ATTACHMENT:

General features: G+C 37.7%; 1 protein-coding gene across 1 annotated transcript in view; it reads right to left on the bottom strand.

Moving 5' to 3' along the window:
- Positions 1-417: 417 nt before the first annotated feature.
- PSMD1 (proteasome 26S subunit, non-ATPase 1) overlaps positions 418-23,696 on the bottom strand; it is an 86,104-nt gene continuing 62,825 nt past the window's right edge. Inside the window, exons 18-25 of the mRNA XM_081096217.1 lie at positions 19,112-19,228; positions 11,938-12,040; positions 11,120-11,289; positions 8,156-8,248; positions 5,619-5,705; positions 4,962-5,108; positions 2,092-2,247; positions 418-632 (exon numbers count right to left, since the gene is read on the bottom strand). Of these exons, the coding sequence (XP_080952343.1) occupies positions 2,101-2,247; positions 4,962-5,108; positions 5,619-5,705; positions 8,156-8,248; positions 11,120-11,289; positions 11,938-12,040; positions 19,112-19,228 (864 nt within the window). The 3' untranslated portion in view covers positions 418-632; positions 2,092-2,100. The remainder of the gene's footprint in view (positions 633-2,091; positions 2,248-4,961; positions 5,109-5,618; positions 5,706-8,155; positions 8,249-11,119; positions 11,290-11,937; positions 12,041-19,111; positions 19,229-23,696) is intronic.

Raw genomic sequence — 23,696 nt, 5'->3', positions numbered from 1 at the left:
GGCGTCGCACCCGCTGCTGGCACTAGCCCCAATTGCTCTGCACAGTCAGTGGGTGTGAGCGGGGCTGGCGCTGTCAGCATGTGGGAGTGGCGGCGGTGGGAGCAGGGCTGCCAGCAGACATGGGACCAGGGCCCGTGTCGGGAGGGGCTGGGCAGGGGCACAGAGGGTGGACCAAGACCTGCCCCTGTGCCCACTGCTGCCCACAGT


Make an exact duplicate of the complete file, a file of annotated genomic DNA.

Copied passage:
General features: G+C 37.7%; 1 protein-coding gene across 1 annotated transcript in view; it reads right to left on the bottom strand.

Moving 5' to 3' along the window:
- Positions 1-417: 417 nt before the first annotated feature.
- PSMD1 (proteasome 26S subunit, non-ATPase 1) overlaps positions 418-23,696 on the bottom strand; it is an 86,104-nt gene continuing 62,825 nt past the window's right edge. Inside the window, exons 18-25 of the mRNA XM_081096217.1 lie at positions 19,112-19,228; positions 11,938-12,040; positions 11,120-11,289; positions 8,156-8,248; positions 5,619-5,705; positions 4,962-5,108; positions 2,092-2,247; positions 418-632 (exon numbers count right to left, since the gene is read on the bottom strand). Of these exons, the coding sequence (XP_080952343.1) occupies positions 2,101-2,247; positions 4,962-5,108; positions 5,619-5,705; positions 8,156-8,248; positions 11,120-11,289; positions 11,938-12,040; positions 19,112-19,228 (864 nt within the window). The 3' untranslated portion in view covers positions 418-632; positions 2,092-2,100. The remainder of the gene's footprint in view (positions 633-2,091; positions 2,248-4,961; positions 5,109-5,618; positions 5,706-8,155; positions 8,249-11,119; positions 11,290-11,937; positions 12,041-19,111; positions 19,229-23,696) is intronic.

Raw genomic sequence — 23,696 nt, 5'->3', positions numbered from 1 at the left:
GGCGTCGCACCCGCTGCTGGCACTAGCCCCAATTGCTCTGCACAGTCAGTGGGTGTGAGCGGGGCTGGCGCTGTCAGCATGTGGGAGTGGCGGCGGTGGGAGCAGGGCTGCCAGCAGACATGGGACCAGGGCCCGTGTCGGGAGGGGCTGGGCAGGGGCACAGAGGGTGGACCAAGACCTGCCCCTGTGCCCACTGCTGCCCACAGT